Friday, February 23, 2001

Agents swoop down on Covington

25 arrested for crack; more sought

By Jim Hannah
The Cincinnati Enquirer

        COVINGTON — A force of U.S. Drug Enforcement Administration agents that targets violent drug gangs throughout the nation swept through Covington on Thursday, arresting more than two dozen people.

        This is only the second time one of these units, known as “mobile enforcement teams,” has been deployed in the Tristate.

[photo] DEA agents raid a house in Covington Thursday.
(Brandi Stafford photo)
| ZOOM |
        The team was part of a collaboration of police agencies that arrested 25 people in just a few hours and were looking for 13 more Thursday night. The arrests came after police made 120 controlled crack cocaine purchases since August.

        “Dealers will once again crawl back into the holes they came out of like the cockroaches they are,” Kenton County Sheriff Chuck Korzenborn said. “But like the cockroaches they are, you have to keep spraying them, and we intend to keep spraying them.”

        The names of the people arrested were not available because their indictments were sealed. They face charges including possession and conspiracy with the intent to distribute crack cocaine. If convicted, most face a minimum of 20 years in prison, while some could face life sentences.

        “We are working, quietly for the most part, disrupting and dismantling some of this town's most notorious and most obnoxious drug-dealing organizations,” said Jeffrey A. Lampinski, special agent in charge of the FBI in Kentucky.

        He said through a collaboration of the FBI's Safe Streets task force and the DEA, drug dealers have been “delivered a very powerful, one-two punch.”

        There are more than 100 Safe Streets task forces across the country. They operate out of FBI field offices, and allow special agents in each office to identify hot spots for drug activities.

[photo] FBI agent Jeffrey Lampinski speaks announces the arrest of suspected drug dealers in Covington Thursday. In background (from left) are assistant Covington Police Chief Jim Liles, Kenton County Sheriff Chuck Korzenborn and DEA agent Ruth Beaver
(Patrick Reddy photo)
| ZOOM |
        “We have seen over the past three years an increase in gang activity, drugs and violence,” Covington police spokesman Lt. Col. Jim Liles said. “Through the help of county, state and federal agencies, we (will now have) a decrease in these activities in the city.”

        Police covet the DEA teams' visits because they bring in resources local agencies don't have. Typically, a team consists of a dozen agents who bring with them thousands of dollars to make drug buys. DEA agents can go undercover more easily because they are not from the area.

        The DEA team that has been operating in Covington since October is from Detroit.

        Since their formation in 1995, the DEA had received 378 requests and deployed the mobile enforcement teams 265 times. DEA officials have credited these deployments with making significant impact in neighborhoods across the nation.

        In area where the DEA has deployed the teams, assaults have been reduced by 15 percents, homicides by 15 percent, and robberies by 14 percent, according to a DEA Web page.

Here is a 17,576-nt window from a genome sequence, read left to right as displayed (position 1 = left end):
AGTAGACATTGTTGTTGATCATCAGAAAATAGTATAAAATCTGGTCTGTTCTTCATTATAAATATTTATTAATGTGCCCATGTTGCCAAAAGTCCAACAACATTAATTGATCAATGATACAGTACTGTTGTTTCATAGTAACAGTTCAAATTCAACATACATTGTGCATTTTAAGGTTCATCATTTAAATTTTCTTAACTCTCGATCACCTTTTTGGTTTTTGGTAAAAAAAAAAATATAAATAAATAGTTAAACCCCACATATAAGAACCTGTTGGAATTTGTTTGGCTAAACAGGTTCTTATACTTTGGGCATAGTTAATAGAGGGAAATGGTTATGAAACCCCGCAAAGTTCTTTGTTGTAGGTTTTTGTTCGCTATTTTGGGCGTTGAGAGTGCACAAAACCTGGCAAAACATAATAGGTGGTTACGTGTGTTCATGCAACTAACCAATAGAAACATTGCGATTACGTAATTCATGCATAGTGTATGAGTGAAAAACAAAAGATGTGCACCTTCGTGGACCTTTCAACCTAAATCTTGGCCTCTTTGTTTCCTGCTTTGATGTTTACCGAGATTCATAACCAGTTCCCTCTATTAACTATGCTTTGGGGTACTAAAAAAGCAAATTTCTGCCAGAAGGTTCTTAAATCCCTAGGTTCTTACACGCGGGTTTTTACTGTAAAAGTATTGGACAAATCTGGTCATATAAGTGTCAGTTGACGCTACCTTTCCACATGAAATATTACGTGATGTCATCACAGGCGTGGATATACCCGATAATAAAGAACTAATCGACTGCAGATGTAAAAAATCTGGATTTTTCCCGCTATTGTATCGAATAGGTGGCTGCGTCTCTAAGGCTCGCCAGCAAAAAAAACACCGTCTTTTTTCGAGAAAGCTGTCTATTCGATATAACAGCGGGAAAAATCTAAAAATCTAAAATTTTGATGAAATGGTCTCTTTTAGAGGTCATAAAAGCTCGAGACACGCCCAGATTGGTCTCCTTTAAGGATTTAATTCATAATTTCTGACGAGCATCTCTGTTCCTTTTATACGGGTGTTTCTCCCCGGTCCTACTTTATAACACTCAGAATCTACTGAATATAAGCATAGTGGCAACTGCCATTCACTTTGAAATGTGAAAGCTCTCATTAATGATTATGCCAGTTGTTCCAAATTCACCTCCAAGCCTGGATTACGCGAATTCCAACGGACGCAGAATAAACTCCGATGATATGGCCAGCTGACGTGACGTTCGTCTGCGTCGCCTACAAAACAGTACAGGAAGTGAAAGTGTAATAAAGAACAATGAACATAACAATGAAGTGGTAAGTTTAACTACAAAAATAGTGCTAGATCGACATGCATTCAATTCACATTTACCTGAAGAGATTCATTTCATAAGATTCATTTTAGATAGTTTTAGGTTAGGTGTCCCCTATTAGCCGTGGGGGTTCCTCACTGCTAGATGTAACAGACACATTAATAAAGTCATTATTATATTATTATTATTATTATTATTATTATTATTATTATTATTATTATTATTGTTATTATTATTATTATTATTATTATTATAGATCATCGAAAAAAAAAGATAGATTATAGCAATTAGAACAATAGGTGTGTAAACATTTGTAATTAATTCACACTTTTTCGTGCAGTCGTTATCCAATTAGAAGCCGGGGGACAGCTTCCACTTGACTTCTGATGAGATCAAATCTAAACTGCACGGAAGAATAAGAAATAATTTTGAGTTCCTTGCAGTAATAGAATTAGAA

The team also was deployed in Lincoln Heights for seven months in 1999 and 2000.

        “They come in and deal with the street-level drug deals,” Lincoln Heights Police Chief Ernie McCowen said. “They help a lot. I have nothing bad to say about them.”

        Chief McCowen said he signed an agreement that he would not reveal any secrets of the team.

        The team is credited with taking 32 major Lincoln Heights drug dealers off the street.

        “It was a great impact,” Chief McCowen said. “I was very impressed. It worked.”

        In 1997, the team was deployed for two months in Louisville to fight a violent drug gang accused of killing a DEA informant, according to a DEA Web page. After the team dismantled the drug gang, Louisville-area crime rates dropped 9 percent to 10 percent compared with the year before.
        Cinergy teams up in anti-pollution effort
- Agents swoop down on Covington
Covington faces drug trade

Nursing homes fighting to keep funds
Heart transplant program might stop
Home's sweet in Norwood
Blackwell ponders job offer
Family learns letter signed by Washington a real steal
Light rail called boon to economy
RADEL: Sky-high fares Maybe it's time for a new airport
WELLS: Child support
Bearded man admits holdups
Task force formed to battle illicit 'Oxy' trade
AIDS agency's donations seized
Bill would require hearing before sewer rates go up
Environmentalists, Chabot in league
Farm tradition alive
Five Lakota school buses in accidents
Giving up nudity for Lent? Ky. touts dry T-shirt contest
'Hero' inspires runner
In case of emergency, county will call you
3 locals accused of gun running
Lucas pushes Rx drug benefits
New tower to aid police
Runway study is in the mail
Students need not redo work
Teen faces lengthy prison term for slaying
Tobacco growers vote to keep quota system
Wrong checks add to agency's support payment troubles
Kentucky News Briefs
Tristate A.M. Report